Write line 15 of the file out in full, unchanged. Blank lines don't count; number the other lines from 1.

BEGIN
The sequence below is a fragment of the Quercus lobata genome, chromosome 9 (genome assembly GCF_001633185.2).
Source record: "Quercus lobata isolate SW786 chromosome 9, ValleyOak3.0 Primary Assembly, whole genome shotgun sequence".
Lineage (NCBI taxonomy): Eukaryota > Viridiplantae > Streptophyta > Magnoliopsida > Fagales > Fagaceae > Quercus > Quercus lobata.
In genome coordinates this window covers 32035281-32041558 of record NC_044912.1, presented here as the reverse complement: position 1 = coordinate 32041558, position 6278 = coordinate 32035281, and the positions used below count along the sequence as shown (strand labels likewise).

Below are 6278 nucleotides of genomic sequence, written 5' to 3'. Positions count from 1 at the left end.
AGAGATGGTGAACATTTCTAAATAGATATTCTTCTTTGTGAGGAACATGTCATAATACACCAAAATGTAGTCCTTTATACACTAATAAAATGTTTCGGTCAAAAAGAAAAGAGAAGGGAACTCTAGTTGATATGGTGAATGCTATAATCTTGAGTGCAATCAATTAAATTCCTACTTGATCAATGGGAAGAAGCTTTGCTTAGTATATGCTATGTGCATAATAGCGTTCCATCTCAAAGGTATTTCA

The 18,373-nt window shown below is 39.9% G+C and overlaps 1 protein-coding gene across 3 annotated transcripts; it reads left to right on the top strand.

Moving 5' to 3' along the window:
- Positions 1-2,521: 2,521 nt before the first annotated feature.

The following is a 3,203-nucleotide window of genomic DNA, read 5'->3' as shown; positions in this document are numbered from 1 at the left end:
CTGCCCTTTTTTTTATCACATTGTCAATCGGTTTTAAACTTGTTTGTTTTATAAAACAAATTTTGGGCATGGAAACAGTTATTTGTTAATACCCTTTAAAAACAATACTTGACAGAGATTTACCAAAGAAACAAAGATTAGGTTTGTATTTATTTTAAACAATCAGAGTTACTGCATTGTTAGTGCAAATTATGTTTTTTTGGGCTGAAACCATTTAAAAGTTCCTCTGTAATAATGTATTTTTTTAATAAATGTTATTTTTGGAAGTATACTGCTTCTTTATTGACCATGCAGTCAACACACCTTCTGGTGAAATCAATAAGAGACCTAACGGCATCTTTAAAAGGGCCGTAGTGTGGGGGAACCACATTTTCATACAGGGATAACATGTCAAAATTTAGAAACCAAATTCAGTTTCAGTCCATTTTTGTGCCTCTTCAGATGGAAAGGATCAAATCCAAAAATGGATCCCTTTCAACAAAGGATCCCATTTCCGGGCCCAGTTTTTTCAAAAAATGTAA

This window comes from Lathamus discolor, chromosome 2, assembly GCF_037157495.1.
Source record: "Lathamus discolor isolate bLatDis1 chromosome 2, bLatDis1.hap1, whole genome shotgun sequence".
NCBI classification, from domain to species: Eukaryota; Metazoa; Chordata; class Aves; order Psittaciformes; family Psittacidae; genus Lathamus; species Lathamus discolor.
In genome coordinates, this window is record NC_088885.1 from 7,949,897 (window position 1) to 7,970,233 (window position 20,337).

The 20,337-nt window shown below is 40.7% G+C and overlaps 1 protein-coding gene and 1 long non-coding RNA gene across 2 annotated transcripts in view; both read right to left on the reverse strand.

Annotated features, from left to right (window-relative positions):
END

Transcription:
In genome coordinates, this window is record NC_088885.1 from 7,949,897 (window position 1) to 7,970,233 (window position 20,337).